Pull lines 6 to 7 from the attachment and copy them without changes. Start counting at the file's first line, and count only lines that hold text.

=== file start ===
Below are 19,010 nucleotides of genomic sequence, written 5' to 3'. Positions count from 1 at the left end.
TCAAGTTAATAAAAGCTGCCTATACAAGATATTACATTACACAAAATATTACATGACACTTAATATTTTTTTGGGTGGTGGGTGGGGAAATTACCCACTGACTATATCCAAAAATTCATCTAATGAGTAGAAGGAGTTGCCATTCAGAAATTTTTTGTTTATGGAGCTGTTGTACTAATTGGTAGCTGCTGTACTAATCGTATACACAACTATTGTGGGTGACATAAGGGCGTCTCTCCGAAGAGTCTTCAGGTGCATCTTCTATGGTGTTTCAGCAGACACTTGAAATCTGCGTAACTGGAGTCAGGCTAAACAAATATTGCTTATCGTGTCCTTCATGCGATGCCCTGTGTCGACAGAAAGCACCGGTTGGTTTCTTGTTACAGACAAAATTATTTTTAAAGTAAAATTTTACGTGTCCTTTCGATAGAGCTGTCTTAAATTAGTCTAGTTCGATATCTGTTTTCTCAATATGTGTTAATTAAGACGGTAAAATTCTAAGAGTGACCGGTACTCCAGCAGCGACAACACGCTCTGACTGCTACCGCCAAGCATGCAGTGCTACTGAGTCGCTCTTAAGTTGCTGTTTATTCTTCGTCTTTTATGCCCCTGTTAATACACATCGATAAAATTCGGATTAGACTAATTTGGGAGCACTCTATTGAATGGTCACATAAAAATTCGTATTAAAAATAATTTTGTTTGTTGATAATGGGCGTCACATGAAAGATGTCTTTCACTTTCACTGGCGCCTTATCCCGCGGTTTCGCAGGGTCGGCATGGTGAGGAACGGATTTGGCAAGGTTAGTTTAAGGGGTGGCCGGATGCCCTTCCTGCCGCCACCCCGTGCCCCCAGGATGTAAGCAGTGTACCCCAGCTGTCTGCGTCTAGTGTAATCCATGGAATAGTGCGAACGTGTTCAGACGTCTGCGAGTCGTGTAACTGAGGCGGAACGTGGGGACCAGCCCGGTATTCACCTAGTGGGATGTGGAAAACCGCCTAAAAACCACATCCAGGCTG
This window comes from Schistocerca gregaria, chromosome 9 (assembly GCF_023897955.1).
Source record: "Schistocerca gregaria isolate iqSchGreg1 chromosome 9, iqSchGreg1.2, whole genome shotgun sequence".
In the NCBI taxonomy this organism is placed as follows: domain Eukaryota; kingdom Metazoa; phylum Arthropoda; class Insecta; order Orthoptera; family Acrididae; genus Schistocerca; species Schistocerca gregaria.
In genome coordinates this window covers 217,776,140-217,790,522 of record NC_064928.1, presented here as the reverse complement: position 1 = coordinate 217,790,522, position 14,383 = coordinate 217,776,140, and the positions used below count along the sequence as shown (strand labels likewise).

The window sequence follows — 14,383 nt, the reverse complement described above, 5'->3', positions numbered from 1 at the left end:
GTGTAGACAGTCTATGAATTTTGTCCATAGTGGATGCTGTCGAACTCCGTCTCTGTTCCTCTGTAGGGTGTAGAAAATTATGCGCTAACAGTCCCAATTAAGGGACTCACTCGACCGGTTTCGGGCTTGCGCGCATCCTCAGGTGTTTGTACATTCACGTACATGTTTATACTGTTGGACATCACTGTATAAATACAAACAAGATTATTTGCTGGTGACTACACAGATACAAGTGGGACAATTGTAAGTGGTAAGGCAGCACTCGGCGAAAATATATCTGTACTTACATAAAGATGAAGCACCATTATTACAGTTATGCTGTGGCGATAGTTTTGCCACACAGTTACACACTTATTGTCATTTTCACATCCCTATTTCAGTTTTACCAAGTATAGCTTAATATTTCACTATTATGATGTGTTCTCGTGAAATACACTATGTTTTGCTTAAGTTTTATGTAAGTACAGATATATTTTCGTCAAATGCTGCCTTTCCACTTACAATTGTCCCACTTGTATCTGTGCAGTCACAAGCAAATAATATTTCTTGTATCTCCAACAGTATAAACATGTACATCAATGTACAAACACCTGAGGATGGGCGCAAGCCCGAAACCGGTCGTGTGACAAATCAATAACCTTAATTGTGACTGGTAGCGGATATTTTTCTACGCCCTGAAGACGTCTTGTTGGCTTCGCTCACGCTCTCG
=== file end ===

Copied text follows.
In genome coordinates this window covers 217,776,140-217,790,522 of record NC_064928.1, presented here as the reverse complement: position 1 = coordinate 217,790,522, position 14,383 = coordinate 217,776,140, and the positions used below count along the sequence as shown (strand labels likewise).

The window sequence follows — 14,383 nt, the reverse complement described above, 5'->3', positions numbered from 1 at the left end: